and . . . . .
Everything different – everything new!
At Wednesday the 5th of October I start form Las Vegas.
First to check out Joshua tree National Park in California where the cactus grow like forests and Sandstone formations give their best in this unusual landscape.
At night I drive around Los Angeles and San Diego to see Shane at Thursday at 6th of October 2005 in Ensenada / Mexico.
The 2 Californian Cities I can visit at a longer stopover on a different journey or as a last minute deal.
At 4 am I’m at the border to Mexico.
The lady in uniform shows me with her torch (flashlight) where to stop.
She asks me about the camping gear and that’s it.
I look out for the border control, immigration office and so on, but that was it…..
No stamp in my passport – nada!
The city face changes immediately. Primitive, nasty houses, weird people wondering around the streets and even the smell reminds me of a ‘2nd or 3rd’ world country.
Moldy smell and the smoke of burnt trash sneak in to the car.
Nasty barking dogs I hear all the way to Ensenada.
With the first day light I made it around all this potholes in the roads to the meeting point.
6 hours to go.
First a nap and 3 hours later to an insurance office.
I buy the expensive 4 month insurance and walk across the street to change some money.
The rate is not too bad and I own now some Mexican pesos.
With the passport stamp it turns out to be a bit more difficult.
First I see the Kiwi…here he is, with broke pride & a backpack full of stuff.
After a tough week of trouble he is more then happy to see me.
We pack everything in to the car and drive to the immigration office.
For 20 USD I get a 6 month visa.
At the campground close to the buffadora (blowhole) Shane gets a hair cut.
2 days later we drive with a new front wheel on Jimmy south.
At an other campground we meet a nice couple which joins us on the way south for the next 2 weeks.
They are from Tschechoslovakia and easy going.
We are traveling through little oasis, dry land and on and off we pass little villages.
South of La Paz we find a great spot.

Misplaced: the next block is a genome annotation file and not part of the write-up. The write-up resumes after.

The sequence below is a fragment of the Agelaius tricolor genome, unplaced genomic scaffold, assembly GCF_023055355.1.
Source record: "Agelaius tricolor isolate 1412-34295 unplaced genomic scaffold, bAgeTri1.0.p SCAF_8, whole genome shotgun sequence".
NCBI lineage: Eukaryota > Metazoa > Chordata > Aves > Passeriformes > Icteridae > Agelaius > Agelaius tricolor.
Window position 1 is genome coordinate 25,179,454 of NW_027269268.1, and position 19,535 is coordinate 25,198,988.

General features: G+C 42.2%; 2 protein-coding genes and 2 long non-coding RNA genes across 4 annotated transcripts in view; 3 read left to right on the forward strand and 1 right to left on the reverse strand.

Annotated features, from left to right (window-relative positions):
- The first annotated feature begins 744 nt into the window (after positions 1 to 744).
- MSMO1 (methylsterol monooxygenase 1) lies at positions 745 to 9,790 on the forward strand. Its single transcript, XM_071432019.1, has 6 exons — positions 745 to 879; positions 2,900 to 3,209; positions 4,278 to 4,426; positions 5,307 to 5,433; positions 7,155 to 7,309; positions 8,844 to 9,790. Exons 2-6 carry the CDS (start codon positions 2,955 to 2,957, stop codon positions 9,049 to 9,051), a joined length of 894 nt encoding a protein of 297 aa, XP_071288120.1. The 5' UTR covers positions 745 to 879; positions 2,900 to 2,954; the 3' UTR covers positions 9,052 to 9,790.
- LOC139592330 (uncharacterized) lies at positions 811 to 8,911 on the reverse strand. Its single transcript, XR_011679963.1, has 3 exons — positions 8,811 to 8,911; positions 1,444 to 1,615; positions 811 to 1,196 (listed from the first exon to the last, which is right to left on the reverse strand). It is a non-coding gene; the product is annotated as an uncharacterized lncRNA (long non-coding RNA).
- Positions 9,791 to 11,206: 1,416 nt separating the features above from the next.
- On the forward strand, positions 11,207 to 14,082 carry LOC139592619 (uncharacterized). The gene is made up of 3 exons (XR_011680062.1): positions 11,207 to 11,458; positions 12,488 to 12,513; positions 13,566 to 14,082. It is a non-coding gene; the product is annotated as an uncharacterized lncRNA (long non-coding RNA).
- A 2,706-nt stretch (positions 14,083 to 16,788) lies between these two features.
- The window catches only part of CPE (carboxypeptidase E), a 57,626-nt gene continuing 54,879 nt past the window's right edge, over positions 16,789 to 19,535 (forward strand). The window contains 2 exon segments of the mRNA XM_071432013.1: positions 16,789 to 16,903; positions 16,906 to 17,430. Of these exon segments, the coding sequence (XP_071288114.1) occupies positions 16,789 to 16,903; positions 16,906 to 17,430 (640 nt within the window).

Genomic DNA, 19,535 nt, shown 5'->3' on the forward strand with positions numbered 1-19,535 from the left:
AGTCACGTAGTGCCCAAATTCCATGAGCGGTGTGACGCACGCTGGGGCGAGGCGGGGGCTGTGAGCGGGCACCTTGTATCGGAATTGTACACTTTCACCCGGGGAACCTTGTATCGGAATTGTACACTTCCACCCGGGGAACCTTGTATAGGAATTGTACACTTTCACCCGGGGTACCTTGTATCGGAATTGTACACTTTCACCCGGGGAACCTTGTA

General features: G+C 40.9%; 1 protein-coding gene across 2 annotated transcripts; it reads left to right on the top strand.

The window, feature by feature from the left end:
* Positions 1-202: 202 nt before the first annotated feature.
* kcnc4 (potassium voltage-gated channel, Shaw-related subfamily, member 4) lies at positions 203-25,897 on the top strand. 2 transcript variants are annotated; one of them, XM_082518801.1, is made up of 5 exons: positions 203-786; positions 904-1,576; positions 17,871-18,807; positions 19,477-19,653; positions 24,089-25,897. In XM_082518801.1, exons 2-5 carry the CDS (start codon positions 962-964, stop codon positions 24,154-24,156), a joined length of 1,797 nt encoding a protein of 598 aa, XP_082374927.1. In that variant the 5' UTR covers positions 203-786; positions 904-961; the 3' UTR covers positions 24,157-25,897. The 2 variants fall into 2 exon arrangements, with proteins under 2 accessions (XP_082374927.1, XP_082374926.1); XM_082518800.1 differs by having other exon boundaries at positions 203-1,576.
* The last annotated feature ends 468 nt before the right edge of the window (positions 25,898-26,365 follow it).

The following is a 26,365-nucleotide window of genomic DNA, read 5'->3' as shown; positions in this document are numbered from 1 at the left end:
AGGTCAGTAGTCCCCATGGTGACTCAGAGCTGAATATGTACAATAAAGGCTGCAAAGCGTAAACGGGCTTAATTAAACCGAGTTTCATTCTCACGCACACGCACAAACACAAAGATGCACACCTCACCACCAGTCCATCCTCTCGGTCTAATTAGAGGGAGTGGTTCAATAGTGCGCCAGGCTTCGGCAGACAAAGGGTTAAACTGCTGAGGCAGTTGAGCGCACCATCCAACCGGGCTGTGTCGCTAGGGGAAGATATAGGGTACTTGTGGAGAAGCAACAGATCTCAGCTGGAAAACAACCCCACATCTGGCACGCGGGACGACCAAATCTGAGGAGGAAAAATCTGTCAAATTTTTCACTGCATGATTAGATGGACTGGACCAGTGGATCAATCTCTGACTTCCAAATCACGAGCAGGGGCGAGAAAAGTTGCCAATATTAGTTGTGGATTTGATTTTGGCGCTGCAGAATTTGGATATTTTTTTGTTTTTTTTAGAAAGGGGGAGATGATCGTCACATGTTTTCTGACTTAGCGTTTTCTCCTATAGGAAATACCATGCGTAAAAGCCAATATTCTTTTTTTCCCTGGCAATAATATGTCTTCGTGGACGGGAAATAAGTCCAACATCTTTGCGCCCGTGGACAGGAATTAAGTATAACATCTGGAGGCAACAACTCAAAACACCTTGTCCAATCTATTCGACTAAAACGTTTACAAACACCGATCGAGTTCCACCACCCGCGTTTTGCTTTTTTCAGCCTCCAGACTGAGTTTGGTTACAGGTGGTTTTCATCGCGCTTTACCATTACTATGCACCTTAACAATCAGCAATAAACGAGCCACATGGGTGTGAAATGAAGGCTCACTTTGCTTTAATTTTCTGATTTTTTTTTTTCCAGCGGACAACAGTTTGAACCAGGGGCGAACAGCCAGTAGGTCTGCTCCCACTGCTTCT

We camp right at the beach.
During the day we swim and snorkel in this beautiful water.
The reef which reaches the beach offers all sorts of colors and fishes – we count over 40 diff. Types.
From turtles to rays.
The best fun are the ‘fish schools’. 100 – 1000 fishes twist and shoot in the water and I am right in the middle of them.
At night the coast control scared the shit out of me.
First we could hear the sound of engines., then we see man with weapons walking towards us… heavy boots and….
Shit I was scared.
The moonlight shows their shadows and then we find out that this were military guys with protect the area.
After a quick ride through San Jose & Cabo San Lucas we leave this American Hotel & Condo stuff behind us and drive towards La Paz.
Todos Santos is a must!
There is the famous Hotel California where the ‘Eagles’ sang about.
Of course a Tequila at the bar before we keep on going.
We meet Oliver, that’s a German motorcyclist on a BMW riding south, Usuhaia is Argentina is his destination. – aaaah, I get homesick after my bullet. I miss Fusae badly – I know, I cant have everything.
At the ferry to Topolobampo we say good by to our Baja California travel friends and enjoy it to travel as a couple.
With the legendary Copper Canyon train we wind up to Creel.
This little town nestled in the high mountains of Mexico is a welcome temperature change.
At night it gets really cold and in the morning we can see the frost on cars and in the grass.
Nice hikes before we take the train back and dive to Mazatlan.
After a little ‘look’ around we are in Santa Cruz.
We need 2 days to relax after that long ride and would loved to stay longer, but we counted one morning over 500 insect bites on us so we decide to leave and drive back to the mountains.
We drive to the town Tequila, where the main road is lined with distilleries & Tequila stands.
No samples for the driver – let's travel save.
Late evenings we reach the campground at Guadalajara.
How nice, such a spot of peace, freedom and green close to this 2,25 mil (total over 4 mil) habitants city.
There is a lot going on.
The easy and cheap public transportation brings us quick to downtown.
1000s of people try to find their way round.
Music bands, costumed dancers, clowns, city crowd and noise, horse & carriage, taxis and a lot of history.
In deed it is a busy ad bustling city, but still nice, green and good to get around.
Guadalajara is a world city with is worth to visit!